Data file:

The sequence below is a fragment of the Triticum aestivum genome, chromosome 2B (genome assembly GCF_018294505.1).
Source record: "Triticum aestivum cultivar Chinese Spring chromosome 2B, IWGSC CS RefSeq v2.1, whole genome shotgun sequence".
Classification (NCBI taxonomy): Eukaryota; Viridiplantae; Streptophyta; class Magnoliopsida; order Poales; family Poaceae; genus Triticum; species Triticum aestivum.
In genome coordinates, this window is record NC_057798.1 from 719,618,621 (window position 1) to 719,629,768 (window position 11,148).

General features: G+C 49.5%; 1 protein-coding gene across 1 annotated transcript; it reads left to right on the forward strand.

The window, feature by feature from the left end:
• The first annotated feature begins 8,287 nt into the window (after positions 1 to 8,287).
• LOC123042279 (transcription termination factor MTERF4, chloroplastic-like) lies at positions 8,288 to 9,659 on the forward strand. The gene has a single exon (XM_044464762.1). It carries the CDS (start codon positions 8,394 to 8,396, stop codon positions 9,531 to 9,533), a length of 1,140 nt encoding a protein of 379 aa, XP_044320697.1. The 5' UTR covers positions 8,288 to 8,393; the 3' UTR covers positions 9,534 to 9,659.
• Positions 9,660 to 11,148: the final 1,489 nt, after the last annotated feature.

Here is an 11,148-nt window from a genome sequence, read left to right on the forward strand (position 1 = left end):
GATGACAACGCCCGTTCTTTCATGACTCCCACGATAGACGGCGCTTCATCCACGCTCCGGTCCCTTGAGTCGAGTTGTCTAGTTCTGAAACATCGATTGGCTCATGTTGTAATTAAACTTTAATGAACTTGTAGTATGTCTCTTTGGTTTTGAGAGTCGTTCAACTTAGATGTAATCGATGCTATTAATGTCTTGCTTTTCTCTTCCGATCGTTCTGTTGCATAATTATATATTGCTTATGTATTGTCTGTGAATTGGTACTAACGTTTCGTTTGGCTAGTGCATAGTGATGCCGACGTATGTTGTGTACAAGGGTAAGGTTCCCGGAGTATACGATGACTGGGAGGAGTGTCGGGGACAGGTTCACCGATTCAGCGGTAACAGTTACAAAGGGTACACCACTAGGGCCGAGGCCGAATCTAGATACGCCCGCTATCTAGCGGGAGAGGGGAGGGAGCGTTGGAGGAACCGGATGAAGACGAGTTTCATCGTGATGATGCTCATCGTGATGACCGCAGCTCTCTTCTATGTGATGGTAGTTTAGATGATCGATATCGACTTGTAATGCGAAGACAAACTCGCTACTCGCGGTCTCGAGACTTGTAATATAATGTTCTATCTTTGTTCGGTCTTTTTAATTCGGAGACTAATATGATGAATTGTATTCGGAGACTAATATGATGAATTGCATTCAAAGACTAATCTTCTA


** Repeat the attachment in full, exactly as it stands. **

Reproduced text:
The sequence below is a fragment of the Triticum aestivum genome, chromosome 2B (genome assembly GCF_018294505.1).
Source record: "Triticum aestivum cultivar Chinese Spring chromosome 2B, IWGSC CS RefSeq v2.1, whole genome shotgun sequence".
Classification (NCBI taxonomy): Eukaryota; Viridiplantae; Streptophyta; class Magnoliopsida; order Poales; family Poaceae; genus Triticum; species Triticum aestivum.
In genome coordinates, this window is record NC_057798.1 from 719,618,621 (window position 1) to 719,629,768 (window position 11,148).

General features: G+C 49.5%; 1 protein-coding gene across 1 annotated transcript; it reads left to right on the forward strand.

The window, feature by feature from the left end:
• The first annotated feature begins 8,287 nt into the window (after positions 1 to 8,287).
• LOC123042279 (transcription termination factor MTERF4, chloroplastic-like) lies at positions 8,288 to 9,659 on the forward strand. The gene has a single exon (XM_044464762.1). It carries the CDS (start codon positions 8,394 to 8,396, stop codon positions 9,531 to 9,533), a length of 1,140 nt encoding a protein of 379 aa, XP_044320697.1. The 5' UTR covers positions 8,288 to 8,393; the 3' UTR covers positions 9,534 to 9,659.
• Positions 9,660 to 11,148: the final 1,489 nt, after the last annotated feature.

Here is an 11,148-nt window from a genome sequence, read left to right on the forward strand (position 1 = left end):
GATGACAACGCCCGTTCTTTCATGACTCCCACGATAGACGGCGCTTCATCCACGCTCCGGTCCCTTGAGTCGAGTTGTCTAGTTCTGAAACATCGATTGGCTCATGTTGTAATTAAACTTTAATGAACTTGTAGTATGTCTCTTTGGTTTTGAGAGTCGTTCAACTTAGATGTAATCGATGCTATTAATGTCTTGCTTTTCTCTTCCGATCGTTCTGTTGCATAATTATATATTGCTTATGTATTGTCTGTGAATTGGTACTAACGTTTCGTTTGGCTAGTGCATAGTGATGCCGACGTATGTTGTGTACAAGGGTAAGGTTCCCGGAGTATACGATGACTGGGAGGAGTGTCGGGGACAGGTTCACCGATTCAGCGGTAACAGTTACAAAGGGTACACCACTAGGGCCGAGGCCGAATCTAGATACGCCCGCTATCTAGCGGGAGAGGGGAGGGAGCGTTGGAGGAACCGGATGAAGACGAGTTTCATCGTGATGATGCTCATCGTGATGACCGCAGCTCTCTTCTATGTGATGGTAGTTTAGATGATCGATATCGACTTGTAATGCGAAGACAAACTCGCTACTCGCGGTCTCGAGACTTGTAATATAATGTTCTATCTTTGTTCGGTCTTTTTAATTCGGAGACTAATATGATGAATTGTATTCGGAGACTAATATGATGAATTGCATTCAAAGACTAATCTTCTA